Turkey must upgrade Court of Accounts to curb secret use of public funds

Gaps in Turkey’s legislation are allowing government-linked institutions to spend huge amounts of public wealth without any oversight by the country’s top auditing body, the Court of Accounts.

Wealth that is created by society and transferred to the government through legal means like taxation is referred to as public wealth. A large portion of these funds is transformed into public services through the budget.

Both the making public and the expenditure of these funds must meticulously and transparently follow the principles of a democratic state of law.

This is one of the basic and indispensible principles of today’s democracy that was set in the Magna Carta, the great charter of rights agreed to by King John of England in 1215.

Let us take a look at the expenditure and inspection of public wealth in today’s Turkey.

Turkey’s public wealth is spent through the central budget, local administrations, the social security system and public economic enterprises.

These expenditures are financed with public wealth. The Turkish parliament and the Court of Accounts oversee the usage of public funds. Up until here, everything is as it should be.

But strange things are happening in Turkey. We are seeing the use of these public funds being removed from auditing by the Court of Accounts.

New institutions such as the Turkey Wealth Fund (TVF), a sovereign wealth fund whose large portfolio of public companies includes part ownership of Turkish Airlines, have been established as President Recep Tayyip Erdoğan tightened his grip on the country since 2015. The money spent by these is shielded both from the court’s oversight and from the usual laws governing tender processes.

What is interesting is that while most of these practices do not comply with the law, they are supported by recently passed legislation.

I am penning this article to make a recommendation. The Court of Accounts is a supreme court, which inspects, on behalf of parliament, the compatibility and performance of public expenditures in accordance with the constitution and laws.

The Law on the Court of Appeals – Law no. 6085 – lists one by one the state institutions which the court is authorised to audit. These include the central budget, local administrations, the social security system, funds and public economic enterprises and others.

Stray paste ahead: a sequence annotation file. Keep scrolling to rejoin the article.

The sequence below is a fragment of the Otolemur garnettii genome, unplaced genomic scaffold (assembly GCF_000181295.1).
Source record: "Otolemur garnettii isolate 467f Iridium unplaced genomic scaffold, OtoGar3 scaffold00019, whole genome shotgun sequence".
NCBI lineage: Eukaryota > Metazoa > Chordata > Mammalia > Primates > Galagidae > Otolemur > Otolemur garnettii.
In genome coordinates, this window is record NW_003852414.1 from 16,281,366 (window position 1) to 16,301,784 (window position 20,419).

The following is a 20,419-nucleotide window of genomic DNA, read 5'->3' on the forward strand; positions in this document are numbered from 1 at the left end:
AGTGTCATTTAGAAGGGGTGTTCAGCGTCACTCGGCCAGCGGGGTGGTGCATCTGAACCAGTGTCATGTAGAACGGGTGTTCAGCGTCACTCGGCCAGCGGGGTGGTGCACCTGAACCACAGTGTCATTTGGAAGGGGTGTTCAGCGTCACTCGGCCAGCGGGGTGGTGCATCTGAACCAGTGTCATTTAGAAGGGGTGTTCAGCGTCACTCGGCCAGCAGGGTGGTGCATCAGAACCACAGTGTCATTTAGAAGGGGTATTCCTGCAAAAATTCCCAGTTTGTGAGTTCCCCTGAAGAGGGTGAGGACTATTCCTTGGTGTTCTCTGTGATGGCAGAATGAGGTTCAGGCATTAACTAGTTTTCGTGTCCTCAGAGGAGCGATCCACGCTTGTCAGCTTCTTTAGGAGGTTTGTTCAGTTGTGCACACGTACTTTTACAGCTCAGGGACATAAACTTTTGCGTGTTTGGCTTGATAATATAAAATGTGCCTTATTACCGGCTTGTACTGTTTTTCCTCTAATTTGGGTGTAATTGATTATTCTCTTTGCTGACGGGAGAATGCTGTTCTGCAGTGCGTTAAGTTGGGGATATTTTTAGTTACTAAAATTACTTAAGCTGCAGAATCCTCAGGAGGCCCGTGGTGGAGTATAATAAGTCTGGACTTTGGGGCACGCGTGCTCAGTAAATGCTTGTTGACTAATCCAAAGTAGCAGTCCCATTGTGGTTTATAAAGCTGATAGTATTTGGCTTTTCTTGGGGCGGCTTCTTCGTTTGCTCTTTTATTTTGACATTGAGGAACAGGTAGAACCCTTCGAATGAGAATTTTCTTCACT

But I believe there is a problem here. Instead of limiting its scope to a single list, the Court of Accounts should be granted the authority to oversee all public funding down to the last cent, and no public funding should be left outside the scope of its authority.

It is unacceptable that the TVF’s spending falls outside the court’s authority to audit.

And the TVF is not alone, it seems. There are other institutions being established, such as the Tourism Agency, which is also reportedly going to be free from the court’s oversight.

This effectively pushes Turkey further back in time than the Magna Carta peace treaty of 1215.

Another area where the legality of public expenditure enters murky ground is the Treasury-guaranteed payments to contractors who built infrastructure under the public-private-partnership model. While the law says these payments will be subject to auditing by the Court of Accounts, this model, which guarantees that the government will pay companies a foreign currency-indexed amount that depends on the level the infrastructure is used, is bound to be vague and contrary to the theory of public expenditure.

It is impossible to understand or accept secrecy around institutions that are at least partly publicly owned and which spend public money.

Turkey must place the notion of public wealth in its laws and inspect every last cent of public funds, which are collected by the law.

The Court of Appeals Law and others should be included among the basic laws in the Constitution, as in the case of France, and no legislation should contradict these basic laws.

There is also a human dimension to this matter.

The Court of Accounts officials, too, should consider interpreting their own laws according to the basic principles of democracy.

If Turkey is able to place the idea of public wealth on solid grounds, then it will be able to leave behind some of the significant problems that are now weighing it down.

The opinions expressed in this column are those of the author and do not necessarily reflect those of Ahval.